After Mr. Lyons brought his tow truck to a stop, Mr. Light asserts that
he told Mr. Lyons to back his vehicle up because it was stopped on top of
Plaintiff’s head. (Doc 128-2 at PageID 1730). Mr. Lyons states that he
backed his vehicle up about twenty feet in the eastbound lanes of Lafayette
Street. (Id.). Investigator of the Metro Police of Nashville, John Roberson,
testified that the road was not very well lit at the time and that the area
where the incident occurred was “sort of dark.” (Doc 128-7 at PageID
1890). Additionally, Plaintiff was wearing some sort of dark clothing at the
time of the incident, possibly even a camouflage suit. (Doc 128-3 at PageID
Standard of Review
Federal Rule of Civil Procedure 56(c) empowers the court to render
summary judgment "forthwith if the pleadings, depositions, answers to
interrogatories and admissions on file, together with the affidavits, if any,
show that there is no genuine issue as to any material fact and that the
moving party is entitled to judgment as a matter of law." See Redding v. St.
Eward, 241 F.3d 530, 532 (6th Cir. 2001). The Supreme Court has
affirmed the court's use of summary judgment as an integral part of the fair
and efficient administration of justice. The procedure is not a disfavored
procedural shortcut. Celotex Corp. v. Catrett, 477 U.S. 317, 327 (1986);
see also Cox v. Kentucky Dep’t of Transp., 53 F.3d 146, 149 (6th Cir.
The standard for determining whether summary judgment is
appropriate is "'whether the evidence presents a sufficient disagreement to
require submission to a jury or whether it is so one-sided that one party
must prevail as a matter of law.'" Amway Distributors Benefits Ass’n v.
Northfield Ins. Co., 323 F.3d 386, 390 (6th Cir. 2003) (quoting Anderson v.
Liberty Lobby, Inc., 477 U.S. 242, 251-52 (1986)). The evidence and all
reasonable inferences must be construed in the light most favorable to the
non-moving party. Matsushita Elec. Indus. Co., Ltd. v. Zenith Radio Corp.,
475 U.S. 574, 587 (1986); Redding, 241 F.3d at 532 (6th Cir. 2001). "[T]he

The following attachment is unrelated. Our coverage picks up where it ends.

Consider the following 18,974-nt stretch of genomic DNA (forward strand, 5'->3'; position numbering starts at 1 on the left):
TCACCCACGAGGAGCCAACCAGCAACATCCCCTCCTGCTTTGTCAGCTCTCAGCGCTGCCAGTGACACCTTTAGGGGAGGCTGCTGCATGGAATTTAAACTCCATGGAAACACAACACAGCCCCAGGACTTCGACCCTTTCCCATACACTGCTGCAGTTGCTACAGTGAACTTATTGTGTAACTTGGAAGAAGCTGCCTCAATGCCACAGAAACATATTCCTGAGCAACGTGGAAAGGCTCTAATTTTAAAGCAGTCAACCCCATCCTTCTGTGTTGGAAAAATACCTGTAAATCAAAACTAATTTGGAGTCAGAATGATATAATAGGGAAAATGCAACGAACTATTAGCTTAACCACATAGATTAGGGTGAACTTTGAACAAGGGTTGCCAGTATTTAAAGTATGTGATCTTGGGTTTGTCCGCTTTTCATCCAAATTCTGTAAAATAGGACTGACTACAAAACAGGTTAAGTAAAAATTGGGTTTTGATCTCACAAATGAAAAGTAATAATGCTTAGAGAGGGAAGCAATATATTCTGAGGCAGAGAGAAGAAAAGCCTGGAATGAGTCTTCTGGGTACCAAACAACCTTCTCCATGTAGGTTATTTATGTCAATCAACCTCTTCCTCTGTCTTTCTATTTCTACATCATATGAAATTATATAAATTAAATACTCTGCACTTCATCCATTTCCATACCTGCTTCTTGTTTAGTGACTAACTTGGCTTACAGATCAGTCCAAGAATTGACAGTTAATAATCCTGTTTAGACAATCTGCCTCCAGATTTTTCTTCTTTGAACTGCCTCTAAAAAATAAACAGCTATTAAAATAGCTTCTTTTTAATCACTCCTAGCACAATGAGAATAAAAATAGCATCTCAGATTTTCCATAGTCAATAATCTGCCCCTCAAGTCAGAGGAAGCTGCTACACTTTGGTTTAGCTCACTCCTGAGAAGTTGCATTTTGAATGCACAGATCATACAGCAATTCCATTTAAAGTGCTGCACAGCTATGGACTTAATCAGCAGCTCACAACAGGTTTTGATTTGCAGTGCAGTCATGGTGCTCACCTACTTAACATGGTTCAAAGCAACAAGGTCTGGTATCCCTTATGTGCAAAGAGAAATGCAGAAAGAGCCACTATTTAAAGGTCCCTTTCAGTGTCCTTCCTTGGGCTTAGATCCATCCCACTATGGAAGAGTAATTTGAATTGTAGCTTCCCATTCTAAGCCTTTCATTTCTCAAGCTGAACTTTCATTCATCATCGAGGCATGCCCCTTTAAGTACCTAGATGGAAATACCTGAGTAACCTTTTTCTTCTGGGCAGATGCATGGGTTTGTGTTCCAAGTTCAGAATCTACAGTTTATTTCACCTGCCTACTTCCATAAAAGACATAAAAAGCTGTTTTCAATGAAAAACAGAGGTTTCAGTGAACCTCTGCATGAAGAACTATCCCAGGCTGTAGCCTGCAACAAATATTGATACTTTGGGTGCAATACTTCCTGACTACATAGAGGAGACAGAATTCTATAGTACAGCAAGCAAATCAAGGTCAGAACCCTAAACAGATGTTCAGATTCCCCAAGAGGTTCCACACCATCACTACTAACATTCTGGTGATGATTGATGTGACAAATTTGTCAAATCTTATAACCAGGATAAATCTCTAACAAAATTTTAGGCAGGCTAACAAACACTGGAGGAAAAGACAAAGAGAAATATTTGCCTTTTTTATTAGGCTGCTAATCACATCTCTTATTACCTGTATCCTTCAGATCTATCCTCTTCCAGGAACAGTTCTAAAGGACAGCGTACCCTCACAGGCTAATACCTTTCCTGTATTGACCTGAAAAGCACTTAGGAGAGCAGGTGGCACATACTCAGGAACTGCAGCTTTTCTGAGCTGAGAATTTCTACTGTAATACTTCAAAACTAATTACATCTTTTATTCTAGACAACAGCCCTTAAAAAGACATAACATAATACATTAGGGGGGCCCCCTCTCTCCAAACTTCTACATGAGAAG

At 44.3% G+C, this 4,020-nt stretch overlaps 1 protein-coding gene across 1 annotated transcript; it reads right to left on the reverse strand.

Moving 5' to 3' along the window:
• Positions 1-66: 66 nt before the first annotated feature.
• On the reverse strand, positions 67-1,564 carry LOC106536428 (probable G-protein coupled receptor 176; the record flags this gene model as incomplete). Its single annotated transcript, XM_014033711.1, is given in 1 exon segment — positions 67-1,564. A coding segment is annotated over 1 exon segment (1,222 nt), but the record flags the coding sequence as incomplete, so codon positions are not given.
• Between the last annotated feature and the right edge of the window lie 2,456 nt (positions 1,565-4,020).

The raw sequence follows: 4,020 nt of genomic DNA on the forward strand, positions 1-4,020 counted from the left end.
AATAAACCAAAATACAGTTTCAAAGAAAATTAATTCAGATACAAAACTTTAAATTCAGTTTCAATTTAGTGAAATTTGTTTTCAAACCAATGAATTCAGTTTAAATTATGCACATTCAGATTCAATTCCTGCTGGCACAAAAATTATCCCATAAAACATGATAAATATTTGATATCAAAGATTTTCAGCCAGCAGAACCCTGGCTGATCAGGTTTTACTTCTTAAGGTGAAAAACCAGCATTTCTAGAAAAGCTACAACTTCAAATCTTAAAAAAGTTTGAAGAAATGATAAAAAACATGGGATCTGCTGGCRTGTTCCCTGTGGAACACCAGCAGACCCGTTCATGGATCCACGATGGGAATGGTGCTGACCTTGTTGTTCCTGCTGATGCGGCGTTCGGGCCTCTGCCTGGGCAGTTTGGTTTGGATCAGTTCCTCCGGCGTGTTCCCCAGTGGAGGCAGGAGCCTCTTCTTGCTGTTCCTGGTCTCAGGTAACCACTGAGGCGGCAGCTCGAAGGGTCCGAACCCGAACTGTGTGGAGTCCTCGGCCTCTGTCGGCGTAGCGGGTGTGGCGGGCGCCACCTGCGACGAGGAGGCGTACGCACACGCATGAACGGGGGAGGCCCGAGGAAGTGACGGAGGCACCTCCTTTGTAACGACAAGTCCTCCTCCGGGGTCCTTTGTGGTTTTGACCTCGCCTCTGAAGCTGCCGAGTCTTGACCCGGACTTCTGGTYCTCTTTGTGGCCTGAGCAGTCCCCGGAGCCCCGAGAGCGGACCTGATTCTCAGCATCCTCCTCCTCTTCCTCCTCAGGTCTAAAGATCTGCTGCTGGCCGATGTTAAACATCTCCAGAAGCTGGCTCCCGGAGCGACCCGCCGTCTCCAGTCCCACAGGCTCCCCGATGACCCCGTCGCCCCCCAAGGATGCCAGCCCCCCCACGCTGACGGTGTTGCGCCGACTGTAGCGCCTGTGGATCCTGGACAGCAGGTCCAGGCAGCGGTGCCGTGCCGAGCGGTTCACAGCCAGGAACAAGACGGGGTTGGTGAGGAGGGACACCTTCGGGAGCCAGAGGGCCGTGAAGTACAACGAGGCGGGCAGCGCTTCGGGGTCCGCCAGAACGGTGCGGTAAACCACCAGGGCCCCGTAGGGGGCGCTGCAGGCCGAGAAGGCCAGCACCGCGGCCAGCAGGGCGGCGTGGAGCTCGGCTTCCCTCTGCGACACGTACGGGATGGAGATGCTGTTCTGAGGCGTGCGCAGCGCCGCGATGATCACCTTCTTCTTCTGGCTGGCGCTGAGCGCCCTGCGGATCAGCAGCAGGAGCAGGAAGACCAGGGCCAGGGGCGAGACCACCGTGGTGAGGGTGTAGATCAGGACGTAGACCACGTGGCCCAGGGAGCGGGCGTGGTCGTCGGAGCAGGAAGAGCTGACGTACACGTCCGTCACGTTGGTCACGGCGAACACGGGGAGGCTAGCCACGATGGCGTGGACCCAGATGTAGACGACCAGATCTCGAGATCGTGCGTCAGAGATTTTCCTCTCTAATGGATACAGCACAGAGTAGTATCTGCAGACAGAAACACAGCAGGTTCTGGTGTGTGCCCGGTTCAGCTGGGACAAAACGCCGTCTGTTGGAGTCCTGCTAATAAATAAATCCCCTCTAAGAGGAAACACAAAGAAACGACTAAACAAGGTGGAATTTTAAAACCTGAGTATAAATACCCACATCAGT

mere existence of some alleged factual dispute between the parties will not
defeat an otherwise properly supported motion for summary judgment; the
requirement is that there be no genuine issue of material fact." Anderson
v. Liberty Lobby, Inc., 477 U.S. 242, 247-48 (1986) (emphasis in original);
see also National Satellite Sports, Inc. v. Eliadis, Inc., 253 F.3d 900, 907
(6th Cir. 2001).
If the movant establishes by use of the material specified in Rule
56(c) that there is no genuine issue of material fact and that it is entitled to
judgment as a matter of law, the opposing party must come forward with
"specific facts showing that there is a genuine issue for trial." First Nat'l
Bank v. Cities Serv. Co., 391 U.S. 253, 270 (1968); see also McLean v.
988011 Ontario, Ltd., 224 F.3d 797, 800 (6th Cir. 2000). Mere allegations
or denials in the non-movant's pleadings will not meet this burden, nor will
a mere scintilla of evidence supporting the non-moving party. Anderson,
477 U.S. at 248, 252. Rather, there must be evidence on which a jury
could reasonably find for the non-movant. McLean, 224 F.3d at 800 (citing
Anderson, 477 U.S. at 252).
This is an action arising under federal diversity of citizenship. Plaintiff,
though homeless at the time of the incident, was most recently a resident of
the state of California and Defendant is a resident of Tennessee. As this is
a diversity case, the substantive law of the forum state controls. Erie R. Co.
v. Tompkins, 304 U.S. 64, 78 (1938). Under Tennessee law, in order to
establish a prima facie case of negligence, a plaintiff must prove “ (1) a
duty of care owed by defendant to plaintiff; (2) conduct below the applicable
standard of care that amounts to a breach of that duty; (3) an injury or loss;
(4) cause in fact; and (5) proximate, or legal cause.” McCall v. Wilder, 913
S.W.2d 150, 153 (Tenn. 1995).
Defendant argues that Plaintiff cannot establish that Mr. Lyons was
negligent because Plaintiff cannot prove the following critical elements: (1)
that Mr. Lyons owed a common law or statutory duty of care to Plaintiff; (2)
that Mr. Lyons breached such duty; (3) that any such breach actually
caused the accident; (4) or that any such breach was a “substantial factor”
in causing the accident. (Doc 129 at PageID 1902). Plaintiff responded to
Defendant’s motion for summary judgment by arguing that Defendant
Metro’s employee, Mr. Lyons, owed a duty to Plaintiff; Lyons breached this
duty, and Lyons caused the severe and catastrophic injuries to Plaintiff.
Whether or not Mr. Lyons owed a duty to Plaintiff is a question of law
for the Court to determine and it comes down to the disputed interpretation
of two critical parts in the Tenn. Code. Ann. § 55-8-136. Additionally, there